Leadership in Literary London: Video Transcript

Alexandra Apicella [junior major in Black World Studies; Latin American, Latino/a & Caribbean Studies; Women's, Gender & Sexuality Studies; and Classical Humanities, Class of 2019]: The summer in London, it was the Literary London program. And that was — I took a creative writing course and then a course on the writings of Jane Austen. And that was really cool to be able to read like Jane Austen's books in the place where she wrote them. Because London, you know, it's a literary culture hub, so if you're an English major there's obviously something that you can do there. But also, being a women's studies major, Jane Austen is a female writer, so I got credit for that.

The program, I think, is mostly centered around, you know, cultural life in London. So, the theatre is a huge thing, you got tickets to shows in London. And we saw like "Twelfth Night," we saw "Hamlet," "Romeo & Juliet," "Macbeth," "Antony and Cleopatra." We saw like six or seven shows, like a couple of them in the West End itself. So I didn't have to really be in the Shakespeare class to participate in this, so you don't feel left out if you're not taking that class. You didn't really have to understand the Shakespeare either to appreciate the art that goes into the theatre and the acting.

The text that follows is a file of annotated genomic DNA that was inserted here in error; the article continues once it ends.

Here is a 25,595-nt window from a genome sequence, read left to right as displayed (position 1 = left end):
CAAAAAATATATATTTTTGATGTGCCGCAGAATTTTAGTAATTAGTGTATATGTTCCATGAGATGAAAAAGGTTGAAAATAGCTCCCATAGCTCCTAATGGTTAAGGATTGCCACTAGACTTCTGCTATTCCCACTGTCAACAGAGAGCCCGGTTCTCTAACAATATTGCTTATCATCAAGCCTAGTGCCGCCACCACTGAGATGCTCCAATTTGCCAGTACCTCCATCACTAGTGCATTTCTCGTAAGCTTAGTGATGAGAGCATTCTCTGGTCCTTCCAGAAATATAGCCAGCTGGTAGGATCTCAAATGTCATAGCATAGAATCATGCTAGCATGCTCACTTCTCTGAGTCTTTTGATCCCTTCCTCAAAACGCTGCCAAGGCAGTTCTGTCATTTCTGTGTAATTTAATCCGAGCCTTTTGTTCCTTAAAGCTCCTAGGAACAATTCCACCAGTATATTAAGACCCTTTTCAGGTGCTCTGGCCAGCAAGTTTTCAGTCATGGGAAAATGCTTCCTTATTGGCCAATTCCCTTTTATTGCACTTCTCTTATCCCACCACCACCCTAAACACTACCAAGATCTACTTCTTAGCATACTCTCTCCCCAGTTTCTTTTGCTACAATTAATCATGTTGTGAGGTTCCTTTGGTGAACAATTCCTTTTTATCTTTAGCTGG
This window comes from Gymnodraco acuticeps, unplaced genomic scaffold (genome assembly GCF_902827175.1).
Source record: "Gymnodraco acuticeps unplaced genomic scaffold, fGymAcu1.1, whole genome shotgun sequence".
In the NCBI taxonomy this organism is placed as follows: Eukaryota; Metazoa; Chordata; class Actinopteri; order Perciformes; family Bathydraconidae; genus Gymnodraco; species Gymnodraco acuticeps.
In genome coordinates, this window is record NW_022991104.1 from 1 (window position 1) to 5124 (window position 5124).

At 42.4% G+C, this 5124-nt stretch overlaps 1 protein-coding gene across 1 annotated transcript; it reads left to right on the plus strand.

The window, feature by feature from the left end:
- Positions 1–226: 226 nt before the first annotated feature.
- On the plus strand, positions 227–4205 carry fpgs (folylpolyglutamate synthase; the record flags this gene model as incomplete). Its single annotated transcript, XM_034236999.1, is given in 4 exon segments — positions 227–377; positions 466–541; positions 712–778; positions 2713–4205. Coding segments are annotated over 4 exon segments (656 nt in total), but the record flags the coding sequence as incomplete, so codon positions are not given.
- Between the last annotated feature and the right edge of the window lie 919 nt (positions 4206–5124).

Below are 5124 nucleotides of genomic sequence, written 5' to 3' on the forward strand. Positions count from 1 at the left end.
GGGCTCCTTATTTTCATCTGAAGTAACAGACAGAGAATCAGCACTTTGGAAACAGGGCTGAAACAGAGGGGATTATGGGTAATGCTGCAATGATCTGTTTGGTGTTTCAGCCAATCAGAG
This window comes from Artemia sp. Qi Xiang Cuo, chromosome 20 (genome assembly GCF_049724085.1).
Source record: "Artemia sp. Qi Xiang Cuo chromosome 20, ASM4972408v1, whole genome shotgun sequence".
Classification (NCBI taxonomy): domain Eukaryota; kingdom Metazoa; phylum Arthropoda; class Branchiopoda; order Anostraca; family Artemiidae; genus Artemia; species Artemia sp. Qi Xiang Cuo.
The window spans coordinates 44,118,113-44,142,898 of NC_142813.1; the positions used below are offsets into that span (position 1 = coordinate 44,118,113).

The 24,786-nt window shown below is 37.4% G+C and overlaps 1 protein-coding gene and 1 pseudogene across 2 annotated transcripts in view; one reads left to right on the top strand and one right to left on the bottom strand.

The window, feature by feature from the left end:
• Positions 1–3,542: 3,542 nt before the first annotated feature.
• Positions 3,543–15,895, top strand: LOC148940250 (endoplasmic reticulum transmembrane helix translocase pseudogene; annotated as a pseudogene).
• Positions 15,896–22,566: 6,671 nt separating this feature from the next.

It wasn't my first time in London, but I was there in London with a group of students from Miami, many of whom had never left the country before, and more of whom had never even been in a big city before. So when you're put into a position, you're in a group and you're the one with the more experience, you emerge as a leader, because you know how to navigate a city in a country that people have never been to. So you get certain leadership skills in that kind of position, where it's, okay, so I know how to get to point A from point B, and I have to make sure that everyone else gets there as well, despite them not knowing how to use the transportation.

When you are in a place for a certain amount of time, you get like desensitized to it. You take for granted, you know, X, Y, and Z, but when you're there with someone who has never experienced it before, you gain a new perspective because somebody will notice something that you have never even thought about before. And whether that's like language differences — like people were noticing that people say "ta" instead of "thank you" sometimes — they were like, "What does that mean?" and I'm like, "Oh, it just means thank you." I've never thought of it as being — you're really, like — you're experiencing a completely different scenario, essentially, when you're traveling with people who have never been there, and I think that that's probably what makes it part of like most enjoyable.

It's really different. Of course you get the leadership skills, you get like really listening to your peers, and, yeah — on top of all of that taking classes and living in a big city.

[March 2018]